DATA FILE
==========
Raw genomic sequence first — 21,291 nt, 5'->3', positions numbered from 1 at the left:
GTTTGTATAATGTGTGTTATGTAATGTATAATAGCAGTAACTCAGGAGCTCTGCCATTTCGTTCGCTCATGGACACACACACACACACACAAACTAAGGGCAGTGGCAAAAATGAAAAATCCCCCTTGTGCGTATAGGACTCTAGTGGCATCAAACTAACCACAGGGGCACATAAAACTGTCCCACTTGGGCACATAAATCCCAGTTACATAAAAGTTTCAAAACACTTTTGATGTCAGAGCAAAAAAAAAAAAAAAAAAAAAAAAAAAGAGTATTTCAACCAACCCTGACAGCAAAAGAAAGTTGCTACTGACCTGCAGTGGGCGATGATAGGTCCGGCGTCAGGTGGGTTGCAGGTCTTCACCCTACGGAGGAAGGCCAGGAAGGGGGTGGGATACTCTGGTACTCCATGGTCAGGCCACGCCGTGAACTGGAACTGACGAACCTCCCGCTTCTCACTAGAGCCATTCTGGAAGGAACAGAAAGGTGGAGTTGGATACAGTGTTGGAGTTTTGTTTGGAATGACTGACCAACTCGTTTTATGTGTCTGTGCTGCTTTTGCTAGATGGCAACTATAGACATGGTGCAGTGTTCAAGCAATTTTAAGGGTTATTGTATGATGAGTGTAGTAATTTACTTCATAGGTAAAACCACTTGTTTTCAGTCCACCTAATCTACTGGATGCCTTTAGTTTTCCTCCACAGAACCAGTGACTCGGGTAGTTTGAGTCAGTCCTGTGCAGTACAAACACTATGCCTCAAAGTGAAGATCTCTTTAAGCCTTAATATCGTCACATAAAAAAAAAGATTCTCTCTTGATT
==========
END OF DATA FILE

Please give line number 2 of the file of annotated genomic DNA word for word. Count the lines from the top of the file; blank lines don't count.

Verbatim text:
GTTTGTATAATGTGTGTTATGTAATGTATAATAGCAGTAACTCAGGAGCTCTGCCATTTCGTTCGCTCATGGACACACACACACACACACAAACTAAGGGCAGTGGCAAAAATGAAAAATCCCCCTTGTGCGTATAGGACTCTAGTGGCATCAAACTAACCACAGGGGCACATAAAACTGTCCCACTTGGGCACATAAATCCCAGTTACATAAAAGTTTCAAAACACTTTTGATGTCAGAGCAAAAAAAAAAAAAAAAAAAAAAAAAAAGAGTATTTCAACCAACCCTGACAGCAAAAGAAAGTTGCTACTGACCTGCAGTGGGCGATGATAGGTCCGGCGTCAGGTGGGTTGCAGGTCTTCACCCTACGGAGGAAGGCCAGGAAGGGGGTGGGATACTCTGGTACTCCATGGTCAGGCCACGCCGTGAACTGGAACTGACGAACCTCCCGCTTCTCACTAGAGCCATTCTGGAAGGAACAGAAAGGTGGAGTTGGATACAGTGTTGGAGTTTTGTTTGGAATGACTGACCAACTCGTTTTATGTGTCTGTGCTGCTTTTGCTAGATGGCAACTATAGACATGGTGCAGTGTTCAAGCAATTTTAAGGGTTATTGTATGATGAGTGTAGTAATTTACTTCATAGGTAAAACCACTTGTTTTCAGTCCACCTAATCTACTGGATGCCTTTAGTTTTCCTCCACAGAACCAGTGACTCGGGTAGTTTGAGTCAGTCCTGTGCAGTACAAACACTATGCCTCAAAGTGAAGATCTCTTTAAGCCTTAATATCGTCACATAAAAAAAAAGATTCTCTCTTGATT